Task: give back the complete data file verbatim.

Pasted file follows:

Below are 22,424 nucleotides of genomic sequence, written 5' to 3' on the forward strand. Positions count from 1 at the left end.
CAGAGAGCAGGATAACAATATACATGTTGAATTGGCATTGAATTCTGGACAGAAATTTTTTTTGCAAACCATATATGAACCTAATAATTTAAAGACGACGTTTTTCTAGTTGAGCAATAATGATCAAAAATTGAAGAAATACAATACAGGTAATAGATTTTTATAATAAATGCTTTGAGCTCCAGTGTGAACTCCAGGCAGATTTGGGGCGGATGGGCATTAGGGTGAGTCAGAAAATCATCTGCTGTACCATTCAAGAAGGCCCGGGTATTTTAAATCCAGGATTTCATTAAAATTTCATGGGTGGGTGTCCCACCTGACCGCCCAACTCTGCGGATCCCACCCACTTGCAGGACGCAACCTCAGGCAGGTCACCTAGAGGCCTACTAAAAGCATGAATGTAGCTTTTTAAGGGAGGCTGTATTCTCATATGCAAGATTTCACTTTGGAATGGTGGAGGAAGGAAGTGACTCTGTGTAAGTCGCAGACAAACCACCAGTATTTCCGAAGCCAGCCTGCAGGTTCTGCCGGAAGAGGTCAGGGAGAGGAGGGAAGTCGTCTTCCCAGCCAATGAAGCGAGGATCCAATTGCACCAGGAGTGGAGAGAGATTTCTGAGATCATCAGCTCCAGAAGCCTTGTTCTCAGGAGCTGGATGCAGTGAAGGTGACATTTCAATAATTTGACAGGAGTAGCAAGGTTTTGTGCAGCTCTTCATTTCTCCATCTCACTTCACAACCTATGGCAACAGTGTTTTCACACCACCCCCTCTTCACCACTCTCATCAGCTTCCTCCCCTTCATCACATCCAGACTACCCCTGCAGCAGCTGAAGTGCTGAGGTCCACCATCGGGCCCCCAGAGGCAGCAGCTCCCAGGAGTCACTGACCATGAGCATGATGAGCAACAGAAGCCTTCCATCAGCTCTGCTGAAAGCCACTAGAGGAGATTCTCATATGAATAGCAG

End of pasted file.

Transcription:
Below are 22,424 nucleotides of genomic sequence, written 5' to 3' on the forward strand. Positions count from 1 at the left end.
CAGAGAGCAGGATAACAATATACATGTTGAATTGGCATTGAATTCTGGACAGAAATTTTTTTTGCAAACCATATATGAACCTAATAATTTAAAGACGACGTTTTTCTAGTTGAGCAATAATGATCAAAAATTGAAGAAATACAATACAGGTAATAGATTTTTATAATAAATGCTTTGAGCTCCAGTGTGAACTCCAGGCAGATTTGGGGCGGATGGGCATTAGGGTGAGTCAGAAAATCATCTGCTGTACCATTCAAGAAGGCCCGGGTATTTTAAATCCAGGATTTCATTAAAATTTCATGGGTGGGTGTCCCACCTGACCGCCCAACTCTGCGGATCCCACCCACTTGCAGGACGCAACCTCAGGCAGGTCACCTAGAGGCCTACTAAAAGCATGAATGTAGCTTTTTAAGGGAGGCTGTATTCTCATATGCAAGATTTCACTTTGGAATGGTGGAGGAAGGAAGTGACTCTGTGTAAGTCGCAGACAAACCACCAGTATTTCCGAAGCCAGCCTGCAGGTTCTGCCGGAAGAGGTCAGGGAGAGGAGGGAAGTCGTCTTCCCAGCCAATGAAGCGAGGATCCAATTGCACCAGGAGTGGAGAGAGATTTCTGAGATCATCAGCTCCAGAAGCCTTGTTCTCAGGAGCTGGATGCAGTGAAGGTGACATTTCAATAATTTGACAGGAGTAGCAAGGTTTTGTGCAGCTCTTCATTTCTCCATCTCACTTCACAACCTATGGCAACAGTGTTTTCACACCACCCCCTCTTCACCACTCTCATCAGCTTCCTCCCCTTCATCACATCCAGACTACCCCTGCAGCAGCTGAAGTGCTGAGGTCCACCATCGGGCCCCCAGAGGCAGCAGCTCCCAGGAGTCACTGACCATGAGCATGATGAGCAACAGAAGCCTTCCATCAGCTCTGCTGAAAGCCACTAGAGGAGATTCTCATATGAATAGCAG